These are the steps I took in order to unlock the bootloader of my Moto G5 Plus. Ultimately I would like to install custom recovery software on it à la TWRP and root it with chainfire’s SuperSu. I’ve also included some extra notes in places that that gave me problems or I thought were tricky. The normal caveat applies: these steps worked for me, but your mileage may vary.
Prerequisites for Bootloader Unlocking
- A Moto G5 Plus phone
This should work for either the 32GB/2GB or 64GB/4GB variants but will definitely not work for, and could possibly brick, any Amazon “Special Offers” Moto G5 Plus.
- A PC running Windows, OS X, or Linux
I am using an Apple PowerBook Pro running Ubuntu 16.10 Yakkety Yak.
- The latest Motorola drivers
Windows (and possible OS X) users will need these, but Linux users will not.
Follow Motorola’s instructions to make sure your drivers are installed correctly.
- A Motorola Account
Sign in or create an account here:
- A USB B to Micro USB cable
- The Android Debug Bridge (ADB) and Fastboot programs
Originally you had to download the entire Android SDK if you wanted just these two programs. Fortunately Google recently made available for download the Android Platform-Tools package containing these programs. The most recent software is available for download at:
Download the appropriate version for your OS and install adb and fastboot according to Google’s instructions.
Moto G5 Plus Bootloader Unlocking
- Back up anything on your phone that you want to save: apps, user data, pictures, etc. You WILL lose it all if you follow these steps.
- Make sure that the Developer Options settings are activated on your phone. If they are not, and you don’t know how to turn them on, check out my post “How to Enable Developer Options in Android 7 Nougat“.
- With Developer Options activated, make sure that USB debugging is enabled. Go to Settings →Developer Options and scroll down until you find USB debugging. Turn it on if it is not already.
- Power off your phone.
- Boot your phone into fastboot mode by pressing the volume down and power buttons at the same time.
- Plug your phone into your PC.
- In the terminal run fastboot oem get_unlock_data
tpodlaski@Alabama:~$ fastboot oem get_unlock_data (bootloader) slot-count: not found (bootloader) slot-suffixes: not found (bootloader) slot-suffixes: not found ... (bootloader) Unlock data: (bootloader) 3A16580618696538# (bootloader) 5A5932323433504E4D46004D6F746F2047200000# (bootloader) A07864BA861114F6BE7B11C89E8F06FF742FC916# (bootloader) 839889FA000000000000000000000000 OKAY [ 0.099s] finished. total time: 0.099s
You may find some extraneous output when you run the command, but as long as you have lines similar to the (bootloader) lines above, and the return status was OKAY, then you can move on the next step.
- The data on the (bootloader) lines below the initial (bootloader) Unlock data: line needs to be assembled into a single string with no line breaks or carriage return. The easiest way to do this is in a text editor so open your favorite text editor and paste the date strings one immediately after the other making sure not to include (bootloader) or any leading spaces.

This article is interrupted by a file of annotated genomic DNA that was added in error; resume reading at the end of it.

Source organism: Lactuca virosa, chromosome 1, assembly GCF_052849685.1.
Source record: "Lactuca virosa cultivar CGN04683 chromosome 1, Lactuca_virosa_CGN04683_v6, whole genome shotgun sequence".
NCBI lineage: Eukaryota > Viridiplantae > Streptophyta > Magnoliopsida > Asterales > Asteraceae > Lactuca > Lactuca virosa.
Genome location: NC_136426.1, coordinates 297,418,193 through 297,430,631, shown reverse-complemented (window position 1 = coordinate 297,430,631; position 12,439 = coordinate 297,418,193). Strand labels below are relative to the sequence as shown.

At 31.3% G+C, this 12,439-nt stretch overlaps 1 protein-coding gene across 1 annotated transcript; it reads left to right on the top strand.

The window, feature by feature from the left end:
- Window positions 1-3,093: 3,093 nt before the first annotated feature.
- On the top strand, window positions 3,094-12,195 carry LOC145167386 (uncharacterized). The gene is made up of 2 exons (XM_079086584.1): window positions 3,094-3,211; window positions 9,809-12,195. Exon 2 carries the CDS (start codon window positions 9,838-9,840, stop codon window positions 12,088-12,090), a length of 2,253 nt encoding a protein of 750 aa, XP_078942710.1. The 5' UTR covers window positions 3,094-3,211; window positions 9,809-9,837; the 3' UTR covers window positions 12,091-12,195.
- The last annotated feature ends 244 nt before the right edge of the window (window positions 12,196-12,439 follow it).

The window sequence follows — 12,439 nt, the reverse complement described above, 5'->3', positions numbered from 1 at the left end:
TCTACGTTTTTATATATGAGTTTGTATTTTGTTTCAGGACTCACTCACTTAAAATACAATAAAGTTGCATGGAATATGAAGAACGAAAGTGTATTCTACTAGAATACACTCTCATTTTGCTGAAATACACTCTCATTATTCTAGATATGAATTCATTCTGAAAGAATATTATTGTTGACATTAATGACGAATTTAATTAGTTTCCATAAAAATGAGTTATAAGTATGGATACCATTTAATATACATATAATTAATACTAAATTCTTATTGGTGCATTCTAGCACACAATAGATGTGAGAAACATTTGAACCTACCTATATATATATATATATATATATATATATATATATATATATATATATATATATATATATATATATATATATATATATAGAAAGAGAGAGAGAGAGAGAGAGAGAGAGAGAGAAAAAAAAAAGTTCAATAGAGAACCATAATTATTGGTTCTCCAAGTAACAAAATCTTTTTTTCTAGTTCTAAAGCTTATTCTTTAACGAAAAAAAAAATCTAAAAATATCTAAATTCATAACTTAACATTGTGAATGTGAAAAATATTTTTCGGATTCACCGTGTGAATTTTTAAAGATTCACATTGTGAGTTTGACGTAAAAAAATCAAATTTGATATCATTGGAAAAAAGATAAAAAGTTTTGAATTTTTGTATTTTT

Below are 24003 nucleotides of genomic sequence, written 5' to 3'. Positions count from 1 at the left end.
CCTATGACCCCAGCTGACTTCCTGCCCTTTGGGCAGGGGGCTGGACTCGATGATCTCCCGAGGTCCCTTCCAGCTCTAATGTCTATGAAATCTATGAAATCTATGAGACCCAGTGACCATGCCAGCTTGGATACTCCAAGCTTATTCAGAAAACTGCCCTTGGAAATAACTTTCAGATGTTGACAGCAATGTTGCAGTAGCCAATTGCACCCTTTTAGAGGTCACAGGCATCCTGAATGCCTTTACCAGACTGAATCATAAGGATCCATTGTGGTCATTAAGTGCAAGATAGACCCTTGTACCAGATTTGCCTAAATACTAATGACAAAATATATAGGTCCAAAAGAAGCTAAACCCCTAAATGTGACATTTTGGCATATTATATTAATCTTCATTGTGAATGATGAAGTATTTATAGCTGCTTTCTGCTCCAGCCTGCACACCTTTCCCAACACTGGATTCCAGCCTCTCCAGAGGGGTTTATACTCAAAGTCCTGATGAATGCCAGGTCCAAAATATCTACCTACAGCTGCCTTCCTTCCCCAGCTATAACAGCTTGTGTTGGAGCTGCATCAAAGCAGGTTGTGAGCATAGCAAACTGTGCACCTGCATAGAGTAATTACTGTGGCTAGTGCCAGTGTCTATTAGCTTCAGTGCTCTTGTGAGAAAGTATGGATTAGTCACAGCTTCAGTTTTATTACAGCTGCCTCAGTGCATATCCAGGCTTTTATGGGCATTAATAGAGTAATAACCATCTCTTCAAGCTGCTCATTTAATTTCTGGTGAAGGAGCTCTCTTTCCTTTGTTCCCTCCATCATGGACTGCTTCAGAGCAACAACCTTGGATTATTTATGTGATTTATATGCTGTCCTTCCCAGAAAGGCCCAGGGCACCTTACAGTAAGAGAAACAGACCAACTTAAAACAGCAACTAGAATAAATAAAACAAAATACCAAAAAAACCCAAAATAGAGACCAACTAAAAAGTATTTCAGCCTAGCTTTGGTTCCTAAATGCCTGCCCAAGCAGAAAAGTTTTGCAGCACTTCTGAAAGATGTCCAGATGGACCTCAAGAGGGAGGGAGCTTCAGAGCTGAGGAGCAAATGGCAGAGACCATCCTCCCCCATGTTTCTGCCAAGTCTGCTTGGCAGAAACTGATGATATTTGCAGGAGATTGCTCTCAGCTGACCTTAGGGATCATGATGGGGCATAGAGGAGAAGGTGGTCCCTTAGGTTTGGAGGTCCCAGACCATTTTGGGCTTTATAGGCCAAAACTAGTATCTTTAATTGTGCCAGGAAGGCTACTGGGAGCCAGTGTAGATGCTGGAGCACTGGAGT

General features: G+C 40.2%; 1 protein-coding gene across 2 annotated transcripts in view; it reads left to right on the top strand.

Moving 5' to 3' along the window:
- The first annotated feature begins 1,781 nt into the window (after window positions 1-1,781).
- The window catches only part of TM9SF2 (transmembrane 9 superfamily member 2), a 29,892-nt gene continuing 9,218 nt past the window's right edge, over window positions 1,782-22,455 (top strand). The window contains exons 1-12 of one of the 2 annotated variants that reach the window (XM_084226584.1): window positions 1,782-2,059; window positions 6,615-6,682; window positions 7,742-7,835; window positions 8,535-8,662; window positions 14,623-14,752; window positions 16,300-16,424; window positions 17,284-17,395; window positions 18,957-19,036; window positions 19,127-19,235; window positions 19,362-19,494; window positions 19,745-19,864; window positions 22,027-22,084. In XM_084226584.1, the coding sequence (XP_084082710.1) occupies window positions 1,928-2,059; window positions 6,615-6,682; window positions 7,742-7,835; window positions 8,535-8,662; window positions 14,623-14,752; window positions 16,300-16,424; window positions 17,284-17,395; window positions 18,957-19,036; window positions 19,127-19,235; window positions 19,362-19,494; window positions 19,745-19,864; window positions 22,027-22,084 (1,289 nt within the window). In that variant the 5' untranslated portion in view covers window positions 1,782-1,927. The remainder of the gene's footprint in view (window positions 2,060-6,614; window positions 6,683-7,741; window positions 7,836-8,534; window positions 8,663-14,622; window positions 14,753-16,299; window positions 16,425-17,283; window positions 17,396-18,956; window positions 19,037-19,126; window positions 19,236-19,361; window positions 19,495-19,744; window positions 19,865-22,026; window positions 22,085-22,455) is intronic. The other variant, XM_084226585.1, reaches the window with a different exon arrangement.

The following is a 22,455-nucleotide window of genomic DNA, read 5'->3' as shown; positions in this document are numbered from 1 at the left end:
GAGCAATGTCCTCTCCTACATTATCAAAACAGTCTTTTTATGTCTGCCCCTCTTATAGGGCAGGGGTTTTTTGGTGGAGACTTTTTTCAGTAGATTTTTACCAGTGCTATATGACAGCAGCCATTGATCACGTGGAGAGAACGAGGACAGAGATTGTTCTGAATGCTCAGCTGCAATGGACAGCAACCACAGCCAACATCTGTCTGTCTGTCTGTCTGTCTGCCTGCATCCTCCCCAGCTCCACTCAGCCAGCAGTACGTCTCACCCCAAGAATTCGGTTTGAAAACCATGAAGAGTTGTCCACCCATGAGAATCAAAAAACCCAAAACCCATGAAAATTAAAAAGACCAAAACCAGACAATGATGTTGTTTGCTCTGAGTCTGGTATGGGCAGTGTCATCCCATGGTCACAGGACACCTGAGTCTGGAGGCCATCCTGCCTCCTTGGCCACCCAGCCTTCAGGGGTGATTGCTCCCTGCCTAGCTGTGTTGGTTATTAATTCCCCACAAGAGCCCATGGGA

- Go to the Motorola unlock page. If you haven’t already, log in with you Motorola ID or create one if you do not have one.
- Read through and understand all of the risks associated with unlocking your bootloader. If you wish to continue, click the Next button at the bottom of the page.
- On the next page, scroll down to step #6 and in the text box paste the string you concatenated in step 7 into the textbox and then press the Can my device be unlocked? button.
- If your phone can be unlocked, a Request Unlock Key button will appear at the bottom of the page. Click to agree to the legal agreement and click the Request Unlock Key button. The unlock key will be e-mailed to address associated with your Motorola account.
- Check your mail for a message from Motorola containing the code you will need to unlock your device.
- With your phone in fastboot mode and connected to your computer, run fastboot oem unlock UNIQUE_KEY where UNIQUE_KEY is the key sent to you by Motorola.
tpodlaski@Alabama:~$ fastboot oem unlock 2CQRKLBXBGF545ZIN3ORP (bootloader) slot-count: not found (bootloader) slot-suffixes: not found (bootloader) slot-suffixes: not found ... (bootloader) Bootloader is unlocked! Rebooting phone OKAY [ 2.695s] finished. total time: 2.695s
Congratulations! Your bootloader is unlocked (and your warranty is void). Motorola won’t ever let you forget that you’ve unlocked your bootloader as every time you boot your phone you will be greeted with a screen like:
If you haven’t installed twrp yet, your warning screen might display “bad key” instead of “N/A” for the ID. Don’t worry about it. Nothing is wrong. I wasted a lot of time thinking this was a problem, but after doing some research I learned this was normal.
It is possible to get rid of this warning screen if it bothers you. It is my plan to write about it in a future post.
Unlocking your bootloader is just the first step toward totally taking control of your phone. Next comes installing a custom recovery like twrp which will allow you to root your phone and do tons of other cool things with it. I’ve already done both and will cover in detail how I did it in my next post. Until then …